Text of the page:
ESG investing is a busy sector of the current financial world. The process involves building a portfolio with a focus on doing environmental, social, and governance good. If you're curious about this approach, you should talk with an ESG investment advisor about these four aspects of the process.
Active vs. Passive ESG
One of the most immediate questions you'll confront is whether you wish to pursue an active or passive approach to ESG. When an ESG investment firm targets companies actively, it is looking for businesses that are creating the next big changes. Conversely, passive ESG involves investing in businesses that aren't actively making the world worse.
Suppose you're looking for something on the environmental front that's active. You might invest in solar panel producers that are improving efficiency and reducing reliance on hazardous mining practices to get materials.
On the passive side, you might pursue a similar environmental outcome by focusing on companies that aren't expanding their carbon footprints. For example, an accounting firm probably can't revolutionize the environmental impact of its work. However, it can at least avoid adopting the worst-in-class practices of competitors.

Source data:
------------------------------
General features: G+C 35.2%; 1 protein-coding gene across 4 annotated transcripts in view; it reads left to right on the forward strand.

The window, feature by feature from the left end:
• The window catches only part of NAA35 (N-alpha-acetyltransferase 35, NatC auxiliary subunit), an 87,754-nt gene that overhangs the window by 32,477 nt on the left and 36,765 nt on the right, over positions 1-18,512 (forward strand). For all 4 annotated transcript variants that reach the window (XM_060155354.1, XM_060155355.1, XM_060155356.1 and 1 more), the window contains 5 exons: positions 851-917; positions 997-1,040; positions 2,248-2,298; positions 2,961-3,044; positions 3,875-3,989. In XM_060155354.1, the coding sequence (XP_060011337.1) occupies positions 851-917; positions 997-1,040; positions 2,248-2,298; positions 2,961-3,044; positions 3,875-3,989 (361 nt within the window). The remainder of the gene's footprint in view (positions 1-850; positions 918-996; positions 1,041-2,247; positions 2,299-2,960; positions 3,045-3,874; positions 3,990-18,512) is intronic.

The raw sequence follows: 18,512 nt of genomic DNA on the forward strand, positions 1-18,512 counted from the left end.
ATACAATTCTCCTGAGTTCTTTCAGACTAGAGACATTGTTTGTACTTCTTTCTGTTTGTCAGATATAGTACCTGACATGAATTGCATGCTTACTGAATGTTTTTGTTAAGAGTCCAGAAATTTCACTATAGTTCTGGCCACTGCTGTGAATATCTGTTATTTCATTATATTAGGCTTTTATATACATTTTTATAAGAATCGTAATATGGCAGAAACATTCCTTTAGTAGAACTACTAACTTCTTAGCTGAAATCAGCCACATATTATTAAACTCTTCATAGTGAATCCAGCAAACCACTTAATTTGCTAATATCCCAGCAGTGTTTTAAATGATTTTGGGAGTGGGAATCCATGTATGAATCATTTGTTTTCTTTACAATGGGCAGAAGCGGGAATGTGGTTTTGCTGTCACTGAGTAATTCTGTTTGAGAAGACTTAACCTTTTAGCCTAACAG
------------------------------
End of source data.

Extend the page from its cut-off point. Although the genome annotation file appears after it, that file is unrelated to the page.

The environmental component usually involves concerns about the climate crisis, pollution, or toxic chemicals. An ESG investing advisor would study potential securities for their clients to determine which ones are doing the most. Likewise, they would discourage their clients from investing in businesses that are actively harming the environment, such as natural gas frackers.
Social issues tend to involve the treatment of historically disadvantaged groups. When it comes to investments in developed countries, these usually include issues involving the LGBTQ+ community, racial and religious minorities, and the poor. Investments in emerging economies might focus on avoiding firms that actively facilitate wars and oppression.
An ESG investment firm will want to steer clear of companies that are more PR-focused than serious about social change. They don't want to invest in companies that only post Pride month stuff on their Twitter feeds for their U.S. subsidiaries while conveniently avoiding taking a stance on the treatment of queer people in Saudi Arabia, for example.
Finally, there is the question of driving chance within corporate governance. Executive pay, worker unionization, and promoting historically disadvantaged groups in leadership all feature highly here. An ESG investing advisor doesn't want clients putting money into firms where the CEO makes 300 times what the average worker does, for example.
For more information, contact a local ESG investment firm.